Quick Pickled Turnips

1 bunch hakurei turnips (approximately six, see note)
1 teaspoon salt
1/2 cup rice wine vinegar
1 teaspoon sugar
1/2 teaspoon black peppercorns, crushed
3 thin slices of ginger

Wash turnips well and slice them thinly on a mandolin. Place turnip slices in a small bowl and toss with the salt. Let rest until there is a pool of liquid on the bottom of the bowl, about 30 minutes. Drain turnips of the salty water and pack into a pint sized mason jar.

Add vinegar, sugar, pepper and ginger slices. Apply a watertight lid and shake to combine. Place pickled turnips in the fridge and chill before eating. Pickles can be eaten within an hour of being made and will keep for at least a week.

Alternative recipe:

Japanese Quick Pickled Turnips

Ingredients

5-6 small – medium turnips (9 – 10 oz.)
1 tsp salt
1 tbsp rice vinegar
1 tbsp mirin (sweet rice wine)
1 whole dried red chile
1 small piece of ginger – julienne
1 zipper bag

Wash turnips well especially inside of the leaves. Cut off the leaves about one inch from the top of the turnips. Peel and slice turnips into about 3mm thick. Cut the leaves into 4cm(1.5inch) long.

Put sliced turnips, a handfull of leaves and salt into a zipper bag and squeeze them to coat salt into all the turnips. Massage them for a few more minutes until the turnips soften.

Add the rest of the ingredients and massage them again. Seal the zipper bag and refrigerate at least 1 hour up to 6 hours.

Drain all the liquid and serve them in a small bowl. You can put some soy sauce on top when you eat.

Pickled Japanese Turnips

2 lb. Hakurei Turnips, cleaned and greens trimmed
3 cups Water
3 cups rice vinegar
1 1/2 Tablespoons pickling salt
6 Tablespoons sugar or 3/4 cup mirin – sweet rice wine
3-inch piece of ginger peeled and sliced thin

Heat a pot of boiling water enough to blanch the turnips. Combine the water, sugar or mirin, vinegar and salt and bring to a boil. Blanch the turnips for 30 seconds in the boiling water and remove.

Have hot jars ready. Add a few slices of ginger to them. Pack with the turnips just out of the boiling water. Pour over the pickling solution. Follow the canning directions below. The turnips should have a little crunch left in them after they are opened.

Can the jars in a hot water bath or keep in the refrigerator for up to a month.

Momofuku Turnip Pickle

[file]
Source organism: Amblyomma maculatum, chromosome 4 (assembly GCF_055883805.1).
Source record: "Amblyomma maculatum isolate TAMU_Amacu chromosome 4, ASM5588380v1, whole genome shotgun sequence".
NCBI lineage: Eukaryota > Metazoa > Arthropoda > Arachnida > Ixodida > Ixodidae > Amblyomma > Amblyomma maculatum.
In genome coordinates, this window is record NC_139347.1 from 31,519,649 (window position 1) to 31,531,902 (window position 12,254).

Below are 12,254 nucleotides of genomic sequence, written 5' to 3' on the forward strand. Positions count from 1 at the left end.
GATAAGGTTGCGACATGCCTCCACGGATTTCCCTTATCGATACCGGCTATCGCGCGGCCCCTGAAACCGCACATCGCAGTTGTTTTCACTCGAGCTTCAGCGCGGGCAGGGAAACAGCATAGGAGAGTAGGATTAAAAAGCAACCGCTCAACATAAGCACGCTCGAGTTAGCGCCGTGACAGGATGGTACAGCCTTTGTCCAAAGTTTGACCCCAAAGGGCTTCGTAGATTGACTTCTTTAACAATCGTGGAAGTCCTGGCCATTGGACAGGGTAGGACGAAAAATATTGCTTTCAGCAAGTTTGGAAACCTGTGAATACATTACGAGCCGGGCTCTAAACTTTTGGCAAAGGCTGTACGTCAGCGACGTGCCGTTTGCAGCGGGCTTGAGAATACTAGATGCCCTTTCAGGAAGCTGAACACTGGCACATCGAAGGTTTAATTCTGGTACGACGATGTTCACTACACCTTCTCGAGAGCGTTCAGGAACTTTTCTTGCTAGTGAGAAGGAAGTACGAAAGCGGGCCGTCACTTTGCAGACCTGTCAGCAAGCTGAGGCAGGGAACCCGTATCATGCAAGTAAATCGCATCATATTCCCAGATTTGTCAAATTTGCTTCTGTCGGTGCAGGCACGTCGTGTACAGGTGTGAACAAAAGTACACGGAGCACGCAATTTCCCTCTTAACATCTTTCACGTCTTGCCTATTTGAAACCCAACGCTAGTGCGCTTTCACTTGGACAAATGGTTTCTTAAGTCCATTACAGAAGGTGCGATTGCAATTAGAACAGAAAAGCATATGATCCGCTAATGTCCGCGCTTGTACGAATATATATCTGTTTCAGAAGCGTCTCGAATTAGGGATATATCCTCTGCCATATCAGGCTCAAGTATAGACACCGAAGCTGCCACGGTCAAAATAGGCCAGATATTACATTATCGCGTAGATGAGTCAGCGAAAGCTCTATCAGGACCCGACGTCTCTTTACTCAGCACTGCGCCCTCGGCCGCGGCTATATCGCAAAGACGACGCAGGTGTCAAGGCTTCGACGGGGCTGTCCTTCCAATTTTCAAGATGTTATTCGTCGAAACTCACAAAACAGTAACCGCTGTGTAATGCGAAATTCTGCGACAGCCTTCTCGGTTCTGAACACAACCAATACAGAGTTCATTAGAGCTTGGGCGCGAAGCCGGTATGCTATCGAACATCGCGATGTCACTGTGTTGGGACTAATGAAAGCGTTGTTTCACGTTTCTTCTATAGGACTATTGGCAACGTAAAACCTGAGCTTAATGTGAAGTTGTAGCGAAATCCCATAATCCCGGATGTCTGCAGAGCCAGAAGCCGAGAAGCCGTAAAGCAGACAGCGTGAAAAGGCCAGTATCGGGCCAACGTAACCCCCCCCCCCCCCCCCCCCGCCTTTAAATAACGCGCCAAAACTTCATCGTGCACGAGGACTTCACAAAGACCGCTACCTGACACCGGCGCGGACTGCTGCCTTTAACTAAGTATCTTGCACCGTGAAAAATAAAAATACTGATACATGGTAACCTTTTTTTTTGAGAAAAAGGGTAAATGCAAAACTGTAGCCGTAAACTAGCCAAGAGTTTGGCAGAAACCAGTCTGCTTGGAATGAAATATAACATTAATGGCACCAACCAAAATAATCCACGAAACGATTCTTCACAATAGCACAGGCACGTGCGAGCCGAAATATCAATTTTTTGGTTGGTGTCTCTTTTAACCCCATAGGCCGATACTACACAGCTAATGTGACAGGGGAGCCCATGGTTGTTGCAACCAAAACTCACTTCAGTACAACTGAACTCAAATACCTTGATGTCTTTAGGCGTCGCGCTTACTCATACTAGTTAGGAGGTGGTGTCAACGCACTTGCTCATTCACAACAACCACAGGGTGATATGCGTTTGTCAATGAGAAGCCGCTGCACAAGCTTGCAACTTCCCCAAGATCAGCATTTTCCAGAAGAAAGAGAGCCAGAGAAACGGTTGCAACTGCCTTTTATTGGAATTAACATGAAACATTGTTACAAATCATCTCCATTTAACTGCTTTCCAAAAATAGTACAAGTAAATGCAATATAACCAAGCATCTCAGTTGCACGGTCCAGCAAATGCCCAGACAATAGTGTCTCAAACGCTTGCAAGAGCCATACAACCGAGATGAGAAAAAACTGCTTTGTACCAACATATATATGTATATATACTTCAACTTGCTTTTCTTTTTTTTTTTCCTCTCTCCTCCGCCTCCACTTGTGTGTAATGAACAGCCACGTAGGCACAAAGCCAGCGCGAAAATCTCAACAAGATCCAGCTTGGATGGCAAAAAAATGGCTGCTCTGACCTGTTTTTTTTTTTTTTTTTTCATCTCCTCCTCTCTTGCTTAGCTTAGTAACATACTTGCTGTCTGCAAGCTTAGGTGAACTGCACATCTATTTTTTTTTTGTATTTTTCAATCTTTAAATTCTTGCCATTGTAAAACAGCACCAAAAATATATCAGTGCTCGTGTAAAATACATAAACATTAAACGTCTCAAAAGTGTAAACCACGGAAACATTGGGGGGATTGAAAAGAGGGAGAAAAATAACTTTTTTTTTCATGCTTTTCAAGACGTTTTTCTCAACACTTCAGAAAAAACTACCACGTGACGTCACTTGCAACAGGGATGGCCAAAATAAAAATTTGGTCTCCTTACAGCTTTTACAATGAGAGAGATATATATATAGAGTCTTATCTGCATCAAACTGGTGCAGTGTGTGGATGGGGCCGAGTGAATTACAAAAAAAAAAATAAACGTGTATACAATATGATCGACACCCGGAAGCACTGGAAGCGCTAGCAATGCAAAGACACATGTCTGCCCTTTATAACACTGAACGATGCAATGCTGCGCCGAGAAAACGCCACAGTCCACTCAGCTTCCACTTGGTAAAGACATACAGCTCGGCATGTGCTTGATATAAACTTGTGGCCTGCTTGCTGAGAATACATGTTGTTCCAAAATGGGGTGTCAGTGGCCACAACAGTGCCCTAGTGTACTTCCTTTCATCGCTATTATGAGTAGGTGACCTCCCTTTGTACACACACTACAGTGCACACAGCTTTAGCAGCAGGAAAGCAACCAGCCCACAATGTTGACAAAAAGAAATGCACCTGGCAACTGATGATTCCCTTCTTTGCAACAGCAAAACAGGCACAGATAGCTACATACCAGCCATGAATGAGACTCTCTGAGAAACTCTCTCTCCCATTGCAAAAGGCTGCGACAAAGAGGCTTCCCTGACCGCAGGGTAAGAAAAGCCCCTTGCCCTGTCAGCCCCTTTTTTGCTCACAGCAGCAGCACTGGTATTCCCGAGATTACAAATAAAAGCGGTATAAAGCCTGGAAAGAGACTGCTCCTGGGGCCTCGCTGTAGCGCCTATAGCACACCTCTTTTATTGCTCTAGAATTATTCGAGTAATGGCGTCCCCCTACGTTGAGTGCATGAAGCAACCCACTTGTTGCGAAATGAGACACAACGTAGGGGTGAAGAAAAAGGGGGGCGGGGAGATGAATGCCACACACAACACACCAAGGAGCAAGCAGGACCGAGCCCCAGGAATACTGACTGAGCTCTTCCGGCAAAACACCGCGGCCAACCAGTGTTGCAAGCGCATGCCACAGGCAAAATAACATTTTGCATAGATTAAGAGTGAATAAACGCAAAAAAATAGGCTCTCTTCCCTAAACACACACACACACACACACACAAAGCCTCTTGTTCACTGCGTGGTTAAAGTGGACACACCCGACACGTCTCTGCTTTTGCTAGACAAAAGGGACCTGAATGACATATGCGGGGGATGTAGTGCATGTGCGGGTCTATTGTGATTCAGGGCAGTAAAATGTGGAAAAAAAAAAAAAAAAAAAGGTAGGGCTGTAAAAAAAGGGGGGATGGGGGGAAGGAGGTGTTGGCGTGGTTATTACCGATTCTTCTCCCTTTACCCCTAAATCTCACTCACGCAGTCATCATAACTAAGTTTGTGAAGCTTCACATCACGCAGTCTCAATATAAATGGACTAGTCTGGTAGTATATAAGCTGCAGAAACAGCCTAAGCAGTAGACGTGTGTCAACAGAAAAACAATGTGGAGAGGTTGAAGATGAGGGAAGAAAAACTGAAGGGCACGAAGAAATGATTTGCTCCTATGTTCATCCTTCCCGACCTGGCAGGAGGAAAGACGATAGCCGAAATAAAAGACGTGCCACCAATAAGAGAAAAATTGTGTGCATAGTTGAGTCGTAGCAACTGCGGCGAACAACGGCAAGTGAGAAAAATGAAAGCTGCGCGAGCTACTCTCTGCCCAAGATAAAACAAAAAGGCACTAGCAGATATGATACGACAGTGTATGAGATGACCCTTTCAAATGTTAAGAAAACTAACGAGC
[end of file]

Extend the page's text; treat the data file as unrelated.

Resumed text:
1 pound turnips, peeled and sliced paper thin
2 (4-inch-by-2-1/2-inch) pieces kombu
1 cup rice vinegar
1 cup granulated sugar
1 cup water
2 tablespoons kosher salt

Place the turnips and kombu in a 1-quart jar, leaving at least 1/2 inch of room at the top of the jar.

Make the brine: Place the vinegar, sugar, water, and salt in a small saucepan, whisk to dissolve the sugar and salt, and bring to a rapid simmer.

Immediately pour the brine over the turnips, making sure to cover them completely but leaving 1/4 inch of room at the top of the jar. Let cool to room temperature, about 1 hour.

Cover the jar with a tightfitting lid. Shake the jar or turn it upside down to evenly distribute the brine, then place it in the refrigerator for at least 1 day and preferably 1 week before using. (The pickled turnips can be kept in the refrigerator for up to 2 months.)

Japanese Spicy Pickled Daikon (with Korean, Chinese, and Indian Variations)

1 pound daikon radish
15ml (1 tbsp) table salt
125ml (1/2 cup) sugar
125ml (1/2 cup) apple cider vinegar
125ml (1/2 cup) water
30ml (2 tbsp) sea salt
2 red chillies, washed and finely sliced
60ml (4 tbsp) dill, washed and chopped
Peel the radish and then slice it thinly as desired.

Sprinkle with salt and leave for 2 hours in order to draw out moisture.

Place the salt, sugar, vinegar, water and chillies in a saucepan and bring to a boil.

Continue stirring the pickling mixture until all the salt and sugar have dissolved. Set aside to cool down.

Squeeze the excess moisture out of the radish.

Layer the vegetable along with sprinklings of dill in a sterilised, airtight storage container.

Pour in the pickling liquid, ensuring all surfaces of the radish are covered.

Wait for at least 2 days, but preferably 1 month, for the flavours to develop.

Variations:

Korean Pickled Daikon
You can easily turn this pickled dikon recipe into a kimchi-style recipe. All you need to make this a kimchi pickled daikon recipe is the chilli paste kimchi is made with. This includes the Sunchang Gochujang hot pepper paste. Just mix as much hot pepper paste as you see fit.

Chinese Pickled Daikon
You can easily make a Chinese-style pickled daikon. Simply add the following traditional Chinese ingredients and spices below, such as:

star anise
cloves
cassia or Chinese cinnamon
sesame seed oil
fennel seeds

You can also consider these additional ingredients:

cabbage
Korean radish
carrots
scallions
zucchini
gingergarlic
turmeric

Pickled Mooli
You can also make this an Indian-style recipe. Just add some turmeric powder or these turmeric substitutes. Next add ginger, curry powder, garam masala mix and fresh chillies or chilli paste. This way you can incorporate as much Indian flavour as possible.

Takuan (Japanese Pickled Daikon)

1 daikon radish
15ml (1 tbsp) salt
125ml (1/2 cup) sugar
125ml (1/2 cup) rice wine vinegar
5ml (1 tsp) ground turmeric
125ml (1/2 cup) water

Peel the radish and then slice it thinly as desired.

Sprinkle with salt and leave for 2 hours in order to draw out moisture.

Place the salt, sugar, vinegar, water and turmeric in a saucepan and bring to a boil.

Continue stirring the pickling mixture until all the salt and sugar have dissolved. Set aside to cool down.

Squeeze the excess moisture out of the radish and place the vegetable in a sterilised, airtight storage container.

Pour in the pickling liquid, ensure all surfaces of the radish are covered.

Wait for at least 2 days, but preferably 1 month, for the flavours to develop.